listed in the regulation intended to
implement it.50 Michigan has medical
parole but in name only. The program
is described in a mere two sentences
and there are no accompanying
policies, rules, or guidance of any
kind.51
This lack of information denies
medical staff and corrections, parole,
and/or executive officials the standards
and procedures they need to do their
work. They are likely to fill the gap
with subjective interpretations and
standards, or, lacking guidance, fail
to act at all. For example, Georgia
has a medical reprieve program for
prisoners who are within 12 months
of death.52 There are, however, no
rules or regulations explaining how
the Department of Corrections is
supposed to approve, process, or
refer eligible prisoners to the Georgia
Board of Pardons and Paroles, which
is the decision-maker, for medical
reprieves.53 Attempts to streamline
requests so that they go directly
from prisoners to the Board have not
appeared to fix the problems; between
2011 and 2016, 14 prisoners died
awaiting review and another 16 died

Everywhere and Nowhere: Compassionate Release in the States
awaiting release after they had been
approved.54

do not. A lack of time frames means
delays are inevitable.

One reason the statutory criteria is too
restrictive or poorly designed is that
most state legislatures have not used
medical professionals to help define
conditions such as “terminal illness”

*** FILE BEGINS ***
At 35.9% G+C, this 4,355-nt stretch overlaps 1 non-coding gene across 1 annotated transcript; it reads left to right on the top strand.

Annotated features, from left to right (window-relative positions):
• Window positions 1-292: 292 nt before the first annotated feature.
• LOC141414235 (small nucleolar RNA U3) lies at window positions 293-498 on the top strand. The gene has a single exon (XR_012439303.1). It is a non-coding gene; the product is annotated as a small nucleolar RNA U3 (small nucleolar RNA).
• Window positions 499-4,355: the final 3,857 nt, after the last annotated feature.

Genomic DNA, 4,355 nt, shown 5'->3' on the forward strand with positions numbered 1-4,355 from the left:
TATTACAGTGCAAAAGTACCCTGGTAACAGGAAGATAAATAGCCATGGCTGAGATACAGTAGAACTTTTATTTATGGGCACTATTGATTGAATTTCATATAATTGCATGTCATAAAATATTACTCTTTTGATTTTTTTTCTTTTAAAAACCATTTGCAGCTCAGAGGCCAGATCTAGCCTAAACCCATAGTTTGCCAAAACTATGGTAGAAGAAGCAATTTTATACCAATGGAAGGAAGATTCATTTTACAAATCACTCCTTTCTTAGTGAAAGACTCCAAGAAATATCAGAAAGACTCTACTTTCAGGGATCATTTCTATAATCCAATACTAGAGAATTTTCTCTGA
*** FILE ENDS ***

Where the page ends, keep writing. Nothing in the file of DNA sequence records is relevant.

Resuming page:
or “permanent incapacitation.”55 For
example, it is well-known in medical
circles that the accuracy of predictions
about when a person will die is very
limited.56 Relying on 30- to 60-day
end-of-life predictions, or using any
time frame for that matter, ignores
the fact that physicians hesitate to
make such forecasts and might err
on the side of time frames that are
unrealistically long. Some doctors are
reluctant to predict life spans and so
simply do not.57 Medical eligibility
criteria designed without the assistance
of medical professionals are inexact
and even counterproductive.

Ohio is among the most extreme
examples. The state has established two
early release mechanisms: (1) judicial
release for medically incapacitated
or terminally ill prisoners (those
within 12 months of death), and (2)
administrative release for prisoners
facing imminent death (within six
months).58 However, those facing
imminent death cannot apply for
administrative release until they have
exhausted the judicial release process.59
Worse, the judicial release process can
be slow, requiring certification that the
prisoner is medically eligible from the
prison’s chief medical officer.60 When
denied, the prisoner must reapply to
an administrative release process that
is an even more confusing maze of
hurdles and hoops for dying prisoners
and their families to navigate, with no
time frames or right to appeal.61

Complex and time-consuming review processes

While some states provide little
to no guidance for those seeking
compassionate release, other states
have unnecessarily complex release
procedures. These burdensome
requirements have negative
consequences. Gathering multiple
diagnoses and institutional reports
and checking and double-checking
release plans take time, which
many individuals who are eligible
for compassionate release simply
do not have. The requirement that
a recommendation clear multiple
decision-makers means the process can
bog down when a request languishes
on the desk of a busy corrections
official. Documentation requirements